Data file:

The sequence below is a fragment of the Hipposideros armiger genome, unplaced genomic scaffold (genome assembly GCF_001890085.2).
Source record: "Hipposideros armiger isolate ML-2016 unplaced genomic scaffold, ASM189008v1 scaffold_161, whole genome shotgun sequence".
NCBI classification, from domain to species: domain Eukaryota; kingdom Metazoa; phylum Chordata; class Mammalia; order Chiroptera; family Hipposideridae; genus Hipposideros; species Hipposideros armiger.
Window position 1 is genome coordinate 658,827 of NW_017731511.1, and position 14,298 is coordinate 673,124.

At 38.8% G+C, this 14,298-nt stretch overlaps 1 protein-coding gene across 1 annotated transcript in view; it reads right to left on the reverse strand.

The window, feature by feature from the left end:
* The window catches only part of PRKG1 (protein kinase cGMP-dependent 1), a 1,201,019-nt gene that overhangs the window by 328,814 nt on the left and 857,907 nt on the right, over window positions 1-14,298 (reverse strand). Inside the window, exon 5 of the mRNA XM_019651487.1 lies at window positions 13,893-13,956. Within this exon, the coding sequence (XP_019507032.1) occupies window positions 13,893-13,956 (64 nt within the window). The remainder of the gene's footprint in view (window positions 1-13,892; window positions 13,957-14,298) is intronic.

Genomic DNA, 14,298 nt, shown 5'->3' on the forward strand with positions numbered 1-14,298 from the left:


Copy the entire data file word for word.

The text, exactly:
The sequence below is a fragment of the Hipposideros armiger genome, unplaced genomic scaffold (genome assembly GCF_001890085.2).
Source record: "Hipposideros armiger isolate ML-2016 unplaced genomic scaffold, ASM189008v1 scaffold_161, whole genome shotgun sequence".
NCBI classification, from domain to species: domain Eukaryota; kingdom Metazoa; phylum Chordata; class Mammalia; order Chiroptera; family Hipposideridae; genus Hipposideros; species Hipposideros armiger.
Window position 1 is genome coordinate 658,827 of NW_017731511.1, and position 14,298 is coordinate 673,124.

At 38.8% G+C, this 14,298-nt stretch overlaps 1 protein-coding gene across 1 annotated transcript in view; it reads right to left on the reverse strand.

The window, feature by feature from the left end:
* The window catches only part of PRKG1 (protein kinase cGMP-dependent 1), a 1,201,019-nt gene that overhangs the window by 328,814 nt on the left and 857,907 nt on the right, over window positions 1-14,298 (reverse strand). Inside the window, exon 5 of the mRNA XM_019651487.1 lies at window positions 13,893-13,956. Within this exon, the coding sequence (XP_019507032.1) occupies window positions 13,893-13,956 (64 nt within the window). The remainder of the gene's footprint in view (window positions 1-13,892; window positions 13,957-14,298) is intronic.

Genomic DNA, 14,298 nt, shown 5'->3' on the forward strand with positions numbered 1-14,298 from the left: